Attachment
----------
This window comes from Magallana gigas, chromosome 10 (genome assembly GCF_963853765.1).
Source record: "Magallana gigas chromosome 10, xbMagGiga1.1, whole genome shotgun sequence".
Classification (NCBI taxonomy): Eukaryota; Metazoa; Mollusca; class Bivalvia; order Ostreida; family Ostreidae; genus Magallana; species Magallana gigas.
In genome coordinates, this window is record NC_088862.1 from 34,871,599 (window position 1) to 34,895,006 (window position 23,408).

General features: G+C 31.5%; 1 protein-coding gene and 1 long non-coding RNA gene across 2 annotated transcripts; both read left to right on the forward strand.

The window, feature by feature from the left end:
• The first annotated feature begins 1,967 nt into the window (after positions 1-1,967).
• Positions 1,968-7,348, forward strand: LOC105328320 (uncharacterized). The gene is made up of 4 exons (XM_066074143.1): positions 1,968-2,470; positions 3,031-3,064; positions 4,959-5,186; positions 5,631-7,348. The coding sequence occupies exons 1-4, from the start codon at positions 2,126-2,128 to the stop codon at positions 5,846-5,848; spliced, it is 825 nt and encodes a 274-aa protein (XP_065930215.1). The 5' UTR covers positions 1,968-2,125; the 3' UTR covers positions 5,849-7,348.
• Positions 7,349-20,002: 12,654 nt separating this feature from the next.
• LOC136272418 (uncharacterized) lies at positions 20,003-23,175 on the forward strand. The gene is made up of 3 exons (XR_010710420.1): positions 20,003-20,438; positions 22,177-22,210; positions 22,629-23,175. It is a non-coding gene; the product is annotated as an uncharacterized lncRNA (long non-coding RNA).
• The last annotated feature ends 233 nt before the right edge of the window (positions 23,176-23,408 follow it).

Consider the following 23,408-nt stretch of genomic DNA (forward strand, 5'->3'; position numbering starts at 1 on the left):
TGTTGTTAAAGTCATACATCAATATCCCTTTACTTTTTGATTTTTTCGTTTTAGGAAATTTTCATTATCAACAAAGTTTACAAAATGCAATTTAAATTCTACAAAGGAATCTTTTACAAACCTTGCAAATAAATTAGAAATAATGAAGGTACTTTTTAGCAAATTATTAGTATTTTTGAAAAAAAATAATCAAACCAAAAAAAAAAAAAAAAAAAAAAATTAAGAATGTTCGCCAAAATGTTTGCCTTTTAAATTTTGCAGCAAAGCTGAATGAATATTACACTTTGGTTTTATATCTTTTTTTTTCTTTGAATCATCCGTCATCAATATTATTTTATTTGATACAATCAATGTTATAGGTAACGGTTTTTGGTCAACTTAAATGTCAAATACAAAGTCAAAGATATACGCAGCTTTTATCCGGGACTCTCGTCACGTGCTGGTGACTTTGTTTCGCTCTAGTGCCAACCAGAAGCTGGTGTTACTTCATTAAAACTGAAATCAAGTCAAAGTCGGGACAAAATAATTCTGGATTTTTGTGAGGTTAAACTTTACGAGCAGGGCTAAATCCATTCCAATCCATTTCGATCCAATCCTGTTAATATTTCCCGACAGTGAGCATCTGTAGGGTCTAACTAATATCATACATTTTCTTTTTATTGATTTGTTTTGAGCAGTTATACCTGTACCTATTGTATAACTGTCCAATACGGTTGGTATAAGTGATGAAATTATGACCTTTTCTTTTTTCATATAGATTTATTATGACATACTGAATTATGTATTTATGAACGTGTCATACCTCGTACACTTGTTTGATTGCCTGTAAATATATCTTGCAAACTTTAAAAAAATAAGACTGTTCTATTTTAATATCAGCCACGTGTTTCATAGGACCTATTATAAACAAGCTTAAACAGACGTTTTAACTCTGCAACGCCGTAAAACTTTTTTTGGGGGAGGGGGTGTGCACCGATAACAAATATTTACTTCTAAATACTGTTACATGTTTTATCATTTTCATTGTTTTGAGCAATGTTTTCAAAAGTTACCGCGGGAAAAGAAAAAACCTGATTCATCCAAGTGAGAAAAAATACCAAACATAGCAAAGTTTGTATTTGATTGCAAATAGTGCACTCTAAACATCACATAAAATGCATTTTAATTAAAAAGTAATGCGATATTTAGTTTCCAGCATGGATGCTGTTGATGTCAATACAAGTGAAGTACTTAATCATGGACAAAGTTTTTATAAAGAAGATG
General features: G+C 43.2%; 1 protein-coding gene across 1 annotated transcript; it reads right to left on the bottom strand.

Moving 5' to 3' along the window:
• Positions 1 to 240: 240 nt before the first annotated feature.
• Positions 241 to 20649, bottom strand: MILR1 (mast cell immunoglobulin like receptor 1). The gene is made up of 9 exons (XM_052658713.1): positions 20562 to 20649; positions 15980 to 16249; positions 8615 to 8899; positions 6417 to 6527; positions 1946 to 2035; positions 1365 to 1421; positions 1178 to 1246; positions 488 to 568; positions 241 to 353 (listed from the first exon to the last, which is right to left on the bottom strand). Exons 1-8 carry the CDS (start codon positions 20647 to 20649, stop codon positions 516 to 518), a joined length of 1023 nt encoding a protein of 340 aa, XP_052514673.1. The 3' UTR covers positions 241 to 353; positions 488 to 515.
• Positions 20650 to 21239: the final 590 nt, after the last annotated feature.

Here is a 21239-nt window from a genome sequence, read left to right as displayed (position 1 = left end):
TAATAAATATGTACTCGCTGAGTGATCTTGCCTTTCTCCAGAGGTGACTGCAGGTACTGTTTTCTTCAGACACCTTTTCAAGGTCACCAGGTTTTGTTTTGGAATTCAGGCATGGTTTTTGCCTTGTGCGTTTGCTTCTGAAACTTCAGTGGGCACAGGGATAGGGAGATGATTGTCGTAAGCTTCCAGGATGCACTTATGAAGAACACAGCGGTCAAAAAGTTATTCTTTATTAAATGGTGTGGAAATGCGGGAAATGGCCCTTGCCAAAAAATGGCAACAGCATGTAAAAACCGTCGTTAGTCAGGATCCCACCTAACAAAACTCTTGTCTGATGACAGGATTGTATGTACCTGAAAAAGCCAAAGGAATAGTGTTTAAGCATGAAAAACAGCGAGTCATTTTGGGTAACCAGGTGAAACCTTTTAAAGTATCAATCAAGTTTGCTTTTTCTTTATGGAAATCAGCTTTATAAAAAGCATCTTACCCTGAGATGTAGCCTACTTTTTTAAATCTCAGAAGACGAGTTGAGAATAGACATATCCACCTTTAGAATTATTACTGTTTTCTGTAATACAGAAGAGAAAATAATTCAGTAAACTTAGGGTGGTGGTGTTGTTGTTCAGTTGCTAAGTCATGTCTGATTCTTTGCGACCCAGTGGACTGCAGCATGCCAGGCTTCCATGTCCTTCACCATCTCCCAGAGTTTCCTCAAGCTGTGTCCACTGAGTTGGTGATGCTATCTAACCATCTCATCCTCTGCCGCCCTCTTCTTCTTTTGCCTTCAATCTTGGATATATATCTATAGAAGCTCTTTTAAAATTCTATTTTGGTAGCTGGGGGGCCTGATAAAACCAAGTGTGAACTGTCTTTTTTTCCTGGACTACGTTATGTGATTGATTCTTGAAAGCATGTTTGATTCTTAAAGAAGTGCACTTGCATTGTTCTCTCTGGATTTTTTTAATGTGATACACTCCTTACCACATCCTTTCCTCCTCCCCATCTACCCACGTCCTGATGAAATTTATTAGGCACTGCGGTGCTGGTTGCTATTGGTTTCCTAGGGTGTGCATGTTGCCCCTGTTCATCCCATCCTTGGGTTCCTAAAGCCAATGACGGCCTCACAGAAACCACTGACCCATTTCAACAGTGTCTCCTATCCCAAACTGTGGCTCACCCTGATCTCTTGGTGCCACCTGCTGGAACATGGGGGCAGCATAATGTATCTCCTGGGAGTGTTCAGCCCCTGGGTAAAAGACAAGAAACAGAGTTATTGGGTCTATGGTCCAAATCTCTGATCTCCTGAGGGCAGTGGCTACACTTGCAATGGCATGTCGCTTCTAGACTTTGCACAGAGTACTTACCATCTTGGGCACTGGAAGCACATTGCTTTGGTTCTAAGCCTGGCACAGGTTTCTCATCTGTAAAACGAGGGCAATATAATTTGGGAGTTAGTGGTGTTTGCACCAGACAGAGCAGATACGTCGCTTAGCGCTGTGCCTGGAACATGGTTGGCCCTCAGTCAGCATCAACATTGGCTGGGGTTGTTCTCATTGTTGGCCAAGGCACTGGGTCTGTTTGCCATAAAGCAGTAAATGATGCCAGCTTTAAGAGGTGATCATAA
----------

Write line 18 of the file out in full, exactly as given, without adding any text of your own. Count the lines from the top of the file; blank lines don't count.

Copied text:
• Positions 20650 to 21239: the final 590 nt, after the last annotated feature.